Figures published in November 2021 by the Office for National Statistics showed that more E.U. nationals left the U.K. in 2020 than arrived for the first time since 1991, a net emigration of around 94,000. The fall puts more pressure on Britain's labor crisis and helps explain why some sectors that historically relied heavily on foreign staff are now struggling to cope with widespread labor shortages.

In recent months, with the labor crisis threatening Britain's recovery from the COVID-19 pandemic, the U.K. government has been forced to loosen immigration rules and create temporary visa schemes allowing some sectors, such as food processing and logistics, to bring in seasonal workers from overseas.

In an interview with Blasting News, Professor Catherine Barnard, an expert in European Union and labor law at Cambridge University, analyses the consequences of Brexit on the British labor market, the actions of Prime Minister Boris Johnson's government to avoid shortages of staff in several sectors of the economy and the perspectives for the coming years.

Blasting News: Do you believe that the current U.K. labor shortage is an exclusive result of Brexit, or is leaving the E.U.

only one among many reasons, some of which are also affecting other countries around the globe?

Professor Catherine Barnard: It is inevitably a combination of factors. COVID has made older workers reconsider their lives; lockdown has also slowed up training programmes and testing. This factor applies in many countries. However, Brexit has exacerbated the problem in the U.K.

For example, at least 20,000 HGV drivers have returned home. There is also a chronic shortage of staff in abattoirs which have lost about 25% of their staff, mainly from the E.U.

To avoid turkey shortages last Christmas, the U.K. government has set up an emergency visa scheme to bring in temporary E.U. labor, something that would not be allowed under current post-Brexit rules.

How do you see this move by the government, and do you believe this could be replicated in other areas where there is a labor shortage?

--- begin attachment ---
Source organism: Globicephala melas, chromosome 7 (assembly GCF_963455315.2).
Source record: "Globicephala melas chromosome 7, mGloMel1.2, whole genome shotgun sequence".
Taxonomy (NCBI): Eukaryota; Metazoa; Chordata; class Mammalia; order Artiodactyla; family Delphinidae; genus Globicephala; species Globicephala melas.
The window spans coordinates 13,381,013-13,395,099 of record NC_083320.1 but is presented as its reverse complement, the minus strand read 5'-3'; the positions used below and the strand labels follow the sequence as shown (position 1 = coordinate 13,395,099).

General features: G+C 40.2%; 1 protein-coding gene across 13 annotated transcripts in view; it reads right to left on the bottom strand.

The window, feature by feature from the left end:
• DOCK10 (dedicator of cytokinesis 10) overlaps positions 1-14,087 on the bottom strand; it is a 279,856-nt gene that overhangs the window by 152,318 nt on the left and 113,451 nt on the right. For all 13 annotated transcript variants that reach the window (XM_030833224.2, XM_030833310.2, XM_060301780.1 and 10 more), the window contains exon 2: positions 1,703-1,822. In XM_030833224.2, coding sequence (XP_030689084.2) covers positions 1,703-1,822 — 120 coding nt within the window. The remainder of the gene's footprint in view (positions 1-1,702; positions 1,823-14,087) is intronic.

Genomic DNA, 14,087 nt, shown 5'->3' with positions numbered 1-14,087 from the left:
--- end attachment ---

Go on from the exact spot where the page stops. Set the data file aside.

The government sees this as a temporary measure to address short-term transition. The advantage to the government of these short term schemes is that the visa holders gain no rights to remain in the U.K. However, they have proved unsuccessful – they are expensive for the users, and it is not clear that many workers want to come to the U.K. Less than a hundred visas have been issued in the pork sectors; about 2.000 in the poultry sector.

Several sectors of the U.K. economy are currently facing serious labor shortages, in particular the logistics, meat processing, fruit and vegetables picking, and hospitality sectors.

What do you see the U.K. government doing to address these bottlenecks, and what measures do you believe should be put in place to solve the problem?

The working conditions in these jobs are generally not very attractive and the pay is still low. So the obvious answer is to improve both of these. This is what led many people to vote to leave the E.U. However, it is not clear, given the seasonal nature of the work, and that it is often on farms remote from any local towns, which makes it very difficult for those U.K. nationals with families to participate. The upshot is that the U.K. will need a seasonal labor scheme.

With the end of free movement after Brexit, the British government has created a points-based immigration system that requires, among other things, a minimum salary threshold of £25,600.

How will this new system affect the influx of European professionals?

At first sight, the U.K. now has one of the most liberal immigration systems in the world outside the E.U. However, the fees are so high that these act as a huge disincentive. There is some anecdotal evidence that employers are recruiting staff who continue to live in their own country but work for a U.K. employer. The existence of the settled status scheme will cushion some of the immediate impacts but, as we have seen, some of those with settled status have returned to their own countries.

On the other hand, what has changed for British professionals who are interested in working in E.U. countries?

British professionals are finding it harder to work in E.U.

member states because they have to rely on often onerous domestic immigration laws.

How do you see the British labour market in five years time?

Depending on the nature of the government, it may well be that the U.K. will have to reduce some of its fees to ensure that the U.K. is able to attract the skills it needs.